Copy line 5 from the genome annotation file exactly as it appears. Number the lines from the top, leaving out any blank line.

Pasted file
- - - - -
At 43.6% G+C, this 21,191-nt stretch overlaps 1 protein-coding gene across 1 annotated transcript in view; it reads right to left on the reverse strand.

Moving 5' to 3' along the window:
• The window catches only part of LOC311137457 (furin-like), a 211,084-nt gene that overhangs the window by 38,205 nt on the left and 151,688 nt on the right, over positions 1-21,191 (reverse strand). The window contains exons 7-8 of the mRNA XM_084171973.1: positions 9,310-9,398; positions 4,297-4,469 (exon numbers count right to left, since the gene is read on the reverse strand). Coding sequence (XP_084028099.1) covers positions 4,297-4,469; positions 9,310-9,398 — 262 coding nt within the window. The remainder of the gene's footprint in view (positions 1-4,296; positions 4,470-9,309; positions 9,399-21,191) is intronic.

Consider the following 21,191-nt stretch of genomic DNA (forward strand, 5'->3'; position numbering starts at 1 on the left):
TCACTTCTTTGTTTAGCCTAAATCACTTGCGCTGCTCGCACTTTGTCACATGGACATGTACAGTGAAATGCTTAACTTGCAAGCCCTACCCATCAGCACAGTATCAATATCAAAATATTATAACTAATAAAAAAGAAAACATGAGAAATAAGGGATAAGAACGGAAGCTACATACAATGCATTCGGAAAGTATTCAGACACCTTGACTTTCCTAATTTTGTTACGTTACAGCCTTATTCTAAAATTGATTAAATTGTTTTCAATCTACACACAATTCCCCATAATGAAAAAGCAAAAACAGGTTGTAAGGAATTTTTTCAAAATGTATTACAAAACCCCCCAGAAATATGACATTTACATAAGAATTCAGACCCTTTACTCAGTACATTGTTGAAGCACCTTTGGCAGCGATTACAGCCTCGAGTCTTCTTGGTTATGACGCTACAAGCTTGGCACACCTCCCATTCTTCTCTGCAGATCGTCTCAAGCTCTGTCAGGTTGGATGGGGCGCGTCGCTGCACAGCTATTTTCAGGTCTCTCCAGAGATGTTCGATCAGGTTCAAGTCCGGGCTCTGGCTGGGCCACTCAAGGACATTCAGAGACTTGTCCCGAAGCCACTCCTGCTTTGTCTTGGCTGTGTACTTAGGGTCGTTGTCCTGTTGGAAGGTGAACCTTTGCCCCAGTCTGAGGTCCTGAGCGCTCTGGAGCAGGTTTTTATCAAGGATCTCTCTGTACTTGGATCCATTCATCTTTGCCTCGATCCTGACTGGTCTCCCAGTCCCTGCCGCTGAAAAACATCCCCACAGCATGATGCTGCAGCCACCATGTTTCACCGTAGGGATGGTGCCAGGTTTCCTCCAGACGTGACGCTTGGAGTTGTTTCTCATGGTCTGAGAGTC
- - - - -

TCACTTCTTTGTTTAGCCTAAATCACTTGCGCTGCTCGCACTTTGTCACATGGACATGTACAGTGAAATGCTTAACTTGCAAGCCCTACCCATCAGCACAGTATCAATATCAAAATATTATAACTAATAAAAAAGAAAACATGAGAAATAAGGGATAAGAACGGAAGCTACATACAATGCATTCGGAAAGTATTCAGACACCTTGACTTTCCTAATTTTGTTACGTTACAGCCTTATTCTAAAATTGATTAAATTGTTTTCAATCTACACACAATTCCCCATAATGAAAAAGCAAAAACAGGTTGTAAGGAATTTTTTCAAAATGTATTACAAAACCCCCCAGAAATATGACATTTACATAAGAATTCAGACCCTTTACTCAGTACATTGTTGAAGCACCTTTGGCAGCGATTACAGCCTCGAGTCTTCTTGGTTATGACGCTACAAGCTTGGCACACCTCCCATTCTTCTCTGCAGATCGTCTCAAGCTCTGTCAGGTTGGATGGGGCGCGTCGCTGCACAGCTATTTTCAGGTCTCTCCAGAGATGTTCGATCAGGTTCAAGTCCGGGCTCTGGCTGGGCCACTCAAGGACATTCAGAGACTTGTCCCGAAGCCACTCCTGCTTTGTCTTGGCTGTGTACTTAGGGTCGTTGTCCTGTTGGAAGGTGAACCTTTGCCCCAGTCTGAGGTCCTGAGCGCTCTGGAGCAGGTTTTTATCAAGGATCTCTCTGTACTTGGATCCATTCATCTTTGCCTCGATCCTGACTGGTCTCCCAGTCCCTGCCGCTGAAAAACATCCCCACAGCATGATGCTGCAGCCACCATGTTTCACCGTAGGGATGGTGCCAGGTTTCCTCCAGACGTGACGCTTGGAGTTGTTTCTCATGGTCTGAGAGTC